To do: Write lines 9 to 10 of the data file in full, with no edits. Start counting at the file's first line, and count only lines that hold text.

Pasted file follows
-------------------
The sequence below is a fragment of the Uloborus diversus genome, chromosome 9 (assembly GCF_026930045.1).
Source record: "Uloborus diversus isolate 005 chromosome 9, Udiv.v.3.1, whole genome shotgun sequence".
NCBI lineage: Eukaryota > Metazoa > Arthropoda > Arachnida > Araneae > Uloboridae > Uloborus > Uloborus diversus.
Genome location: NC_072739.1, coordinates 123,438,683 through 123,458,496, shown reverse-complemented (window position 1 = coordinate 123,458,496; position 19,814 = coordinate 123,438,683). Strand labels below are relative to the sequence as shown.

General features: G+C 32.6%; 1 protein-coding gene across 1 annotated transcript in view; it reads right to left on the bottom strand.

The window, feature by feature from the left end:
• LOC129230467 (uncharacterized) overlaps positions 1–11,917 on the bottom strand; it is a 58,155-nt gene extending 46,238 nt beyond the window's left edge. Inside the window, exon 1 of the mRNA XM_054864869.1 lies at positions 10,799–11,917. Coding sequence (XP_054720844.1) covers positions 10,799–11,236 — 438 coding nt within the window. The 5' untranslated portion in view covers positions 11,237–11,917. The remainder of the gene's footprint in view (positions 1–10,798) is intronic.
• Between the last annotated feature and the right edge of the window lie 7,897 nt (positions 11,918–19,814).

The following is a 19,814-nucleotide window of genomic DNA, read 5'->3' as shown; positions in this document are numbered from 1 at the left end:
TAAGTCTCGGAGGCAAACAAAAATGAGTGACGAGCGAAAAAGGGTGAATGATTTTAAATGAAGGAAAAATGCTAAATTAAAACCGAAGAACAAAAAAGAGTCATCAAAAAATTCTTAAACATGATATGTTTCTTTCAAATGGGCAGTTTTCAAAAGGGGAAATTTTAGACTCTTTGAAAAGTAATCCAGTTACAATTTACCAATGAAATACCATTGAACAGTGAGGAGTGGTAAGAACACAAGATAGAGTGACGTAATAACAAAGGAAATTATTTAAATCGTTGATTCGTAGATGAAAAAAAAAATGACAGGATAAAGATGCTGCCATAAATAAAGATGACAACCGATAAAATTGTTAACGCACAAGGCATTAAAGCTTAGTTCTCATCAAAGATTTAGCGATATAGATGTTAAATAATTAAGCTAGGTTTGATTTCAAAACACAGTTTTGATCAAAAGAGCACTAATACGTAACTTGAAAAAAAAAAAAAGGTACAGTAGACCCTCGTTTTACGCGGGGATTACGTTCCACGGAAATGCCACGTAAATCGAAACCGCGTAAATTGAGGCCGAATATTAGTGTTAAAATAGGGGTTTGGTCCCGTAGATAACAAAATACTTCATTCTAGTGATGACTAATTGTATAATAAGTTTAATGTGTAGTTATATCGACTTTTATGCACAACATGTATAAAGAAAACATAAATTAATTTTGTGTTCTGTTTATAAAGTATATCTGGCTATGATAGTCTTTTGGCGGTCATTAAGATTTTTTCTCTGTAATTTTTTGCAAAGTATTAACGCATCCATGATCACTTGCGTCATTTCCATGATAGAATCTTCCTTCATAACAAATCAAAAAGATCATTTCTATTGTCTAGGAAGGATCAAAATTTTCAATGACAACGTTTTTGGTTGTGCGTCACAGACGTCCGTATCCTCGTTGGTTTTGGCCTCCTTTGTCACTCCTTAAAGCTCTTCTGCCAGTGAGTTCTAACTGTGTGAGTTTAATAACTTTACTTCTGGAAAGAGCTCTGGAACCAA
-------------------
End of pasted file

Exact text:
The following is a 19,814-nucleotide window of genomic DNA, read 5'->3' as shown; positions in this document are numbered from 1 at the left end:
TAAGTCTCGGAGGCAAACAAAAATGAGTGACGAGCGAAAAAGGGTGAATGATTTTAAATGAAGGAAAAATGCTAAATTAAAACCGAAGAACAAAAAAGAGTCATCAAAAAATTCTTAAACATGATATGTTTCTTTCAAATGGGCAGTTTTCAAAAGGGGAAATTTTAGACTCTTTGAAAAGTAATCCAGTTACAATTTACCAATGAAATACCATTGAACAGTGAGGAGTGGTAAGAACACAAGATAGAGTGACGTAATAACAAAGGAAATTATTTAAATCGTTGATTCGTAGATGAAAAAAAAAATGACAGGATAAAGATGCTGCCATAAATAAAGATGACAACCGATAAAATTGTTAACGCACAAGGCATTAAAGCTTAGTTCTCATCAAAGATTTAGCGATATAGATGTTAAATAATTAAGCTAGGTTTGATTTCAAAACACAGTTTTGATCAAAAGAGCACTAATACGTAACTTGAAAAAAAAAAAAAGGTACAGTAGACCCTCGTTTTACGCGGGGATTACGTTCCACGGAAATGCCACGTAAATCGAAACCGCGTAAATTGAGGCCGAATATTAGTGTTAAAATAGGGGTTTGGTCCCGTAGATAACAAAATACTTCATTCTAGTGATGACTAATTGTATAATAAGTTTAATGTGTAGTTATATCGACTTTTATGCACAACATGTATAAAGAAAACATAAATTAATTTTGTGTTCTGTTTATAAAGTATATCTGGCTATGATAGTCTTTTGGCGGTCATTAAGATTTTTTCTCTGTAATTTTTTGCAAAGTATTAACGCATCCATGATCACTTGCGTCATTTCCATGATAGAATCTTCCTTCATAACAAATCAAAAAGATCATTTCTATTGTCTAGGAAGGATCAAAATTTTCAATGACAACGTTTTTGGTTGTGCGTCACAGACGTCCGTATCCTCGTTGGTTTTGGCCTCCTTTGTCACTCCTTAAAGCTCTTCTGCCAGTGAGTTCTAACTGTGTGAGTTTAATAACTTTACTTCTGGAAAGAGCTCTGGAACCAA